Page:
France slow to tackle illegal landfills
France has been hauled over the coals by the European Commission for failing to close down illegal landfills or ensure they meet the standards necessary to allow them to be granted the permits which would make them legal.Commission v France
Waste and Landfill
The European Court of Justice has held that France has failed in its obligations under Articles 4, 8 and 9 of the Waste Framework Directive and Article 14(a)-(c) of the Landfill Directive.
The Commission acknowledged that France had started to take action against illegal landfills on its territory, but pointed out that there remained a significant number of unauthorised and unlawful landfill sites in operation.
It also stated that the continued operation of these landfills, and the persistence of the situation whereby they were not controlled or authorised under law, was responsible for significant degradation of the environment.
It stated that France had not communicated to the Commission the measures decided on to upgrade each illegal landfill in operation, nor those pursuant to closing operations.
It also pointed out that in waste management plans these measures had not been detailed either, nor had measures to be taken to ensure that an authorised waste disposal company or organisation collected the waste that was currently going to unauthorised landfills.
The French Government confirmed that in addition to adopting legislation transposing the Directives, steps were taken in the mid 1990's to close or upgrade illegal landfills, and that action in relation to closure was taken as a priority in respect of those sites where the most harmful environmental consequences appeared likely.
It stated that the French Environment Agency had developed a method of placing sites in a hierarchy for action based on various criteria relating to the potential impacts of the site on water, local residents and the landscape.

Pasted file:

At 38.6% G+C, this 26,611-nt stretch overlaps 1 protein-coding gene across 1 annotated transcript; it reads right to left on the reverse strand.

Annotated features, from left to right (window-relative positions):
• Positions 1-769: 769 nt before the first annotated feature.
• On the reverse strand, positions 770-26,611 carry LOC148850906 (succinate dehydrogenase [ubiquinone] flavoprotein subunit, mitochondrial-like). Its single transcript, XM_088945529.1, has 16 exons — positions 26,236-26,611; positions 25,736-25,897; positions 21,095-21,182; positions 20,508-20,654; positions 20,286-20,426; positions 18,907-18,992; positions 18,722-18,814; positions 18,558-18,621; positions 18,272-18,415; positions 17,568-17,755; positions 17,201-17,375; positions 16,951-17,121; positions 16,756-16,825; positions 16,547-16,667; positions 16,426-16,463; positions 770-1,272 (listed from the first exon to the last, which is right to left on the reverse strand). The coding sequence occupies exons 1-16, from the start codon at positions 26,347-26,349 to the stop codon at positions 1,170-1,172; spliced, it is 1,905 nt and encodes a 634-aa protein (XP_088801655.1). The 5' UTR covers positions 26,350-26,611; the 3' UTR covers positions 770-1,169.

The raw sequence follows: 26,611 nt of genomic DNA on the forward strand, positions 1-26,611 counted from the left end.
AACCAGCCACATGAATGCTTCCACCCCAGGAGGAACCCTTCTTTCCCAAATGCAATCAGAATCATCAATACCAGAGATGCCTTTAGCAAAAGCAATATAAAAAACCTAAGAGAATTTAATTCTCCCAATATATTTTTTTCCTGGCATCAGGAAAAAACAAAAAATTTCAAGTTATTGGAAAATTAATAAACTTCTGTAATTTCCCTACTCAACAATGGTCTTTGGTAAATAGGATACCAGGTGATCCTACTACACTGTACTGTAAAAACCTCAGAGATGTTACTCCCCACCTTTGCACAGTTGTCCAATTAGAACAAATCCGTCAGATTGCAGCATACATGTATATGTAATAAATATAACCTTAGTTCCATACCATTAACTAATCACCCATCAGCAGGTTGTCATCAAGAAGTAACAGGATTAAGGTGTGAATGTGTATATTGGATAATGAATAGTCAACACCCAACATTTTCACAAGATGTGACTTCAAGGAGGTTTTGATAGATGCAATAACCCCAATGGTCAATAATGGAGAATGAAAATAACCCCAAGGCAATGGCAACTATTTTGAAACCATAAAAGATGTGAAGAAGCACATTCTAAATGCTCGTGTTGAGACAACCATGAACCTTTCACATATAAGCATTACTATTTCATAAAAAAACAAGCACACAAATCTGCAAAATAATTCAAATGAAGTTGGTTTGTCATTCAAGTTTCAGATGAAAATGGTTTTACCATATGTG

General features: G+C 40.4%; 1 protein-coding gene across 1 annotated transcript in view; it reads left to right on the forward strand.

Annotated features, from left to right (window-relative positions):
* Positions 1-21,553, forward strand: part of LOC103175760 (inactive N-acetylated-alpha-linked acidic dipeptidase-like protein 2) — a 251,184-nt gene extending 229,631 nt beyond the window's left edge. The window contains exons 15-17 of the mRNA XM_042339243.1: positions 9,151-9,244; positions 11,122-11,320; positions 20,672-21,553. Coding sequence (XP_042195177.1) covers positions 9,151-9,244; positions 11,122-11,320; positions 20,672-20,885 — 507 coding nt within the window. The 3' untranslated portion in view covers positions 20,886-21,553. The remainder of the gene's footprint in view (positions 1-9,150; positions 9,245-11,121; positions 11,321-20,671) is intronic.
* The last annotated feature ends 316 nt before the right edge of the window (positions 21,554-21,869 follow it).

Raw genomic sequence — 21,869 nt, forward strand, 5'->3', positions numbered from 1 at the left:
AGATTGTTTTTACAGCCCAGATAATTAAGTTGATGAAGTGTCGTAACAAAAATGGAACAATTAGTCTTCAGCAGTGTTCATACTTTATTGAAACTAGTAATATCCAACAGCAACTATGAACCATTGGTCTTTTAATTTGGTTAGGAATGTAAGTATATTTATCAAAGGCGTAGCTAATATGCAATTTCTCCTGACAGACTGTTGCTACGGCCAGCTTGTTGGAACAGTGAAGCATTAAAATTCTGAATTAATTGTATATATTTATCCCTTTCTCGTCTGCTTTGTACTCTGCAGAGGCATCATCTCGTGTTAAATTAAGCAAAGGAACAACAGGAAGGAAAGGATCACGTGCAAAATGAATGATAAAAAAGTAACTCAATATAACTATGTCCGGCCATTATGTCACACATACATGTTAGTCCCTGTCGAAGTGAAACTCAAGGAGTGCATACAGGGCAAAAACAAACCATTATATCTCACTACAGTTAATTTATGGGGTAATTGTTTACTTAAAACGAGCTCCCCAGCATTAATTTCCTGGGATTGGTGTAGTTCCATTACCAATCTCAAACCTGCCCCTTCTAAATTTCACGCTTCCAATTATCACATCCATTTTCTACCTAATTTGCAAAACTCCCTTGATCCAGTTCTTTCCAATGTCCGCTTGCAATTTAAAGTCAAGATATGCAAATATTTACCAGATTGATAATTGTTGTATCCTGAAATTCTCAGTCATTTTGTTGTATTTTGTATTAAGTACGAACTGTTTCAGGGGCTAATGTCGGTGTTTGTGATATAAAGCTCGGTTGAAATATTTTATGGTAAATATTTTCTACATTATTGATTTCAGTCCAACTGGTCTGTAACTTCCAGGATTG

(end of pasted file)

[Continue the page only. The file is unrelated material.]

The Court pointed out that changes to law and practice after the date of the expiry of the period set out in the reasoned opinion could not be taken into account, and that at this date the French Government itself recognised that there were 1000 unauthorised landfills in France.
Two years after that, in excess of 600 of them remained, and as such France had failed in its obligations under Articles 4 and 8 of the Waste Framework Directive.
In relation to Article 9 of the Waste Framework Directive and Article 14 of the Landfill Directive, the Commission states that France had failed to take measures to ensure that companies or organisations carrying out disposal operations did so with an authorisation from the proper authority, and that it had also failed to ensure that landfill operators prepared and presented site conditioning plans to the proper authority within the allocated time.
France did not deny these allegations, and therefore the Court held that France had failed in its obligations under Article 9 of the Waste Framework Directive and Article 14 of the Landfill Directive.
The full text of the case is available in French by following this link.